Orientation and Mobility

On Thursday Diane Brauner will talk to us about orientation and mobility for people who are blind. Check out this short introduction to O&M before then.

10 Responses to “Orientation and Mobility”

  1. RhiannonL Says:

    The article about O&M was very interesting. I knew about some of the aids (guide dog and cane) but I never realized how advanced some things were. The aids with laser beams seemed to be a good thing, they just cost so much. There are probably even more things that we have not even thought of yet.

  2. BrennaC Says:

    The Orientation and Mobility Training program is very interesting. This is a wonderful way to help those who need help seeing. I really liked how the article was broken down into different skills. The program has a straight forward plan that enables the blind to be able to accomplish the movement I am blessed with everyday. I found it very interesting that they started the program after WWII for the injured vetrans. I also like that the electronic aids are listed, described, and priced. The idea of the Orientation and Mobility Training is a wonderful tool for those who need a little more encouragment when it comes to seeing.

  3. AlishaH Says:

    I believe that The Orientation and Mobility Training program is wonderful. I personally know a visually impaired boy, and I often wonder how he manages daily tasks on his own. I was surprised by all the advanced technology available to visually impaired individuals, and even more surprised by the cost. Can you believe that Wheelchair Pathfinder is $4500?!!?! It was also interesting to find out that this program was initially developed to help WWII veterans who went blind. This program is great because it can help many different groups of people. Not only can it help veterans, and adults, it can help children too. If visually impaired children are exposed to this program early on, it would help them tremendously in future life.

  4. ChaseJ Says:

    This O and M training is truly a “life in another person’s shoes” situation. I really never realized that a blind person may not be able to associate a honk with a car because they don’t have a visual element; their world is completely different than that of those who do not have visual impairments.
    I also have an interesting story to add: I was watching a documentary on a boy who lost both of his eyes to a disease in his retina, and they were replaced with glass. While he was a small boy, his mom was driving him home from school and he said, “Mom, do you see that building?” All of a sudden, his mom started talking to him about the building until she remembered that her son was blind. It turns out that the boy had developed a kind of echolocation; he would click his tongue and could perceive objects based on how fast the sound returned to his ears. He could even make out different kinds of objects, such as coffee mugs, pencils, and cars. He could even roller-blade around objects! If only more research could be made in this field, a new kind of mobility could be put into place where sound waves could be understood based on how fast they return. It sounds far fetched, but doctors say when one sense goes, another is made stronger.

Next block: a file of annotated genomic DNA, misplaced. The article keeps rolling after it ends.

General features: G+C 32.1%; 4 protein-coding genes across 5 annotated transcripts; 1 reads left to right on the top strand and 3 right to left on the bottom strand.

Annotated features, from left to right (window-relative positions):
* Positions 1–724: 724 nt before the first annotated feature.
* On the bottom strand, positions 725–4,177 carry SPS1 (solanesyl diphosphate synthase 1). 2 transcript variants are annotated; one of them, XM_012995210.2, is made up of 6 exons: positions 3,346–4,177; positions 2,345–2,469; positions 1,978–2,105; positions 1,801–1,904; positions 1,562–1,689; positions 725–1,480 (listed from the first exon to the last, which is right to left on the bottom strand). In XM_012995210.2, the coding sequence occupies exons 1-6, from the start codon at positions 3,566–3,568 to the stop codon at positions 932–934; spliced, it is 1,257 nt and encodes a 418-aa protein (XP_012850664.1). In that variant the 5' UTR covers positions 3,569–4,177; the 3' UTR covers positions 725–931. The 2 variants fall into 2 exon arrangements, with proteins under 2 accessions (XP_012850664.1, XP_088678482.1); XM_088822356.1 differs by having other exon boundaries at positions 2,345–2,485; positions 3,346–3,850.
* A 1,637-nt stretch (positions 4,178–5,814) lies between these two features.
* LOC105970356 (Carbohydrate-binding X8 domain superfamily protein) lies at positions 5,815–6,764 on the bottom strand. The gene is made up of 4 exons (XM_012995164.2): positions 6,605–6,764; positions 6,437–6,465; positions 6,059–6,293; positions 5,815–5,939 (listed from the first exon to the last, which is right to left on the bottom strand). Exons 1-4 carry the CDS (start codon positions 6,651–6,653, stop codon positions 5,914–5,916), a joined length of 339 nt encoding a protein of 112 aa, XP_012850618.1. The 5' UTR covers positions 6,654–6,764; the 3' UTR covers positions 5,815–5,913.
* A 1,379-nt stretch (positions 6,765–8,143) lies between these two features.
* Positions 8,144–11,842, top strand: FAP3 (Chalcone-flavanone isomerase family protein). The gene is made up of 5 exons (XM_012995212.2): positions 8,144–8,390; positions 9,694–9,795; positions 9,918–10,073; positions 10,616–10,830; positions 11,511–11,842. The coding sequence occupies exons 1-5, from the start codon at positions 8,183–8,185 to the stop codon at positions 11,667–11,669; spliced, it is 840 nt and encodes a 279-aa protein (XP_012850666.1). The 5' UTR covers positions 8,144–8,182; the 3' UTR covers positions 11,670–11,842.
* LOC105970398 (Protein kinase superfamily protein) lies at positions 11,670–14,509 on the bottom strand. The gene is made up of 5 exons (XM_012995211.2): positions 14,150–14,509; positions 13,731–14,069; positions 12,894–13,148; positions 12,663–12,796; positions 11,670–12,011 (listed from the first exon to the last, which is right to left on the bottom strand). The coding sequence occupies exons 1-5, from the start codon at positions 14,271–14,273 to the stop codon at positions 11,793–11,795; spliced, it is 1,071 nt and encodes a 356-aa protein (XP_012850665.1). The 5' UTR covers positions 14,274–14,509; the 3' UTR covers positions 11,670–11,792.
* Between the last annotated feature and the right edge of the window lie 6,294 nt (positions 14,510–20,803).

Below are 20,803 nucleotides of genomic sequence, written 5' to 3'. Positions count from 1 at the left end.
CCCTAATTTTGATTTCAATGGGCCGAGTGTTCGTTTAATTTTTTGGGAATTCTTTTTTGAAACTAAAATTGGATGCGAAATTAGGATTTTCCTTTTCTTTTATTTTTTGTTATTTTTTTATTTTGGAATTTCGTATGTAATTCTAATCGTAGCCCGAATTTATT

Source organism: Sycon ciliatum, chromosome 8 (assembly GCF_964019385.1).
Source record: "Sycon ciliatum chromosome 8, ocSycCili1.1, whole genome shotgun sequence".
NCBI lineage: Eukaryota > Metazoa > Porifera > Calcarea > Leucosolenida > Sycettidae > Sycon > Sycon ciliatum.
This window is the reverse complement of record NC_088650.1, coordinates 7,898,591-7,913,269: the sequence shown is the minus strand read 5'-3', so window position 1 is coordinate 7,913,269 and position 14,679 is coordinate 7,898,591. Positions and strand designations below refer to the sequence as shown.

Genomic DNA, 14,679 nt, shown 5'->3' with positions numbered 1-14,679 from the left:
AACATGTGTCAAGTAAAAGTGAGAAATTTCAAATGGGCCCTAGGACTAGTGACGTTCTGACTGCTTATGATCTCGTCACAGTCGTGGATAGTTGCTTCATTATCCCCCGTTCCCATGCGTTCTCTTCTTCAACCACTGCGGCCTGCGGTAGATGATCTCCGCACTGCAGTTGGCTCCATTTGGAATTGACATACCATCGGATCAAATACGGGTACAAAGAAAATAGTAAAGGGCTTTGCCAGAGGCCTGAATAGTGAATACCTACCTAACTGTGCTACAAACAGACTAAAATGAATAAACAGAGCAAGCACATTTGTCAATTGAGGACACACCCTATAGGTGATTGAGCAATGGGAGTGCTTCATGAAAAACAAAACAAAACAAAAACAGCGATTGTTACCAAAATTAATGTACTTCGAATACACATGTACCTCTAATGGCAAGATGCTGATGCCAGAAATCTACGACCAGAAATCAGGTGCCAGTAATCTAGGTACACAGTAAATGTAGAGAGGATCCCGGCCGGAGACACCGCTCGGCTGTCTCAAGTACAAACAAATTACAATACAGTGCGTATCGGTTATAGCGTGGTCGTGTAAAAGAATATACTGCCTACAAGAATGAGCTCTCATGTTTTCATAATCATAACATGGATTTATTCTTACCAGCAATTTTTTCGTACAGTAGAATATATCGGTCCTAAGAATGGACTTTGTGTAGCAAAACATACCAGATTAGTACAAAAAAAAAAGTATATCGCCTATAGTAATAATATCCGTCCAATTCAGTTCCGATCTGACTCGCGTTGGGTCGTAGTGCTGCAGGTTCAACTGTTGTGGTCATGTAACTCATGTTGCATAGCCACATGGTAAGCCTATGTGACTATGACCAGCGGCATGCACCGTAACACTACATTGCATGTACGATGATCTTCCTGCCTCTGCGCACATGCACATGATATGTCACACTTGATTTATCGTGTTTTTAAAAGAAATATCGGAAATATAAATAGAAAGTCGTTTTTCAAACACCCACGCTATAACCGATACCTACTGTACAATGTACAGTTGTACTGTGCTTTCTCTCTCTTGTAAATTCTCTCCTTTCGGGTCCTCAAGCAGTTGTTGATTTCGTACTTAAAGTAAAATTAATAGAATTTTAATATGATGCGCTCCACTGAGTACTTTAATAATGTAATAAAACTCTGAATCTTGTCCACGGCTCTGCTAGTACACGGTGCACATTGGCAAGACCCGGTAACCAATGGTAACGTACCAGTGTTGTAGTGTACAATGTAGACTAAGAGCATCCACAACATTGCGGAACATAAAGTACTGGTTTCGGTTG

5. SarahT Says:

    The O&M article was very interesting and I learned alot about the senses and how they help us in our everyday life. I also found the technology to be interesting with all the laser devices that were available. After reading this article I know it is definitely going to be interesting trying to find my way around with only a blind fold and cane!!

  6. BethanyJ Says:

    I think the most interesting thing besides why the program was initially created was the fact that advance warning of objects is soooo important. Being able to see, I never thought about how my brain processes ahead of time objects I see in front of me and how far they are before I get to them, all because of my eyes. At first, I was reading the article and was confused as to why all of the technology said something about giving people in need of a sight aid advance warning. Then, I realized, especially on Carolina’s campus where there are loose bricks everywhere and roots and… squirrels, that one can’t just barrel through and walk everywhere without knowing about the bricks that aren’t in the right place or aren’t there at all, or the roots going across the sidewalk. If someone is going to walk anywhere with confidence, they have to know in advance and be able to prepare for the obstacles ahead.

  7. ChristyS Says:

    First off…I can’t imagine being blind or deaf… I love to see and I definatley like to listen to people! Because of this I had never thought of the devices they would need or the difficulties they overcome everyday. It was a very interesting article to read… it opened my eyes to see other people’s difficulties.

  8. WaltJ Says:

    As everyone else has said I thought this was a very interesting article. The Orientation and mobility training really sounds like an essential part of a visually impaired person’s life. I thought it was very interesting how it was invented for veterans of wwII. I like how the author of this article suggests activities for non-visually impaired people to experinence the obstacles that visually impaired people face 24 hours a day. It is great empathy training to try to be blindfolded for an entire day and live life normally. By the way the link to the video Chase is talking about is http://youtube.com/watch?v=gkDI_spL0HQ

  9. WaltJ Says:

    Actually that link didn’t work. Just go to youtube and type in blind and echolocation. That video is awesome.

  10. Gary Says:

    Thanks for the link Walt. I fixed it so it works now. That period on the end got included by the little editor in wordpress.

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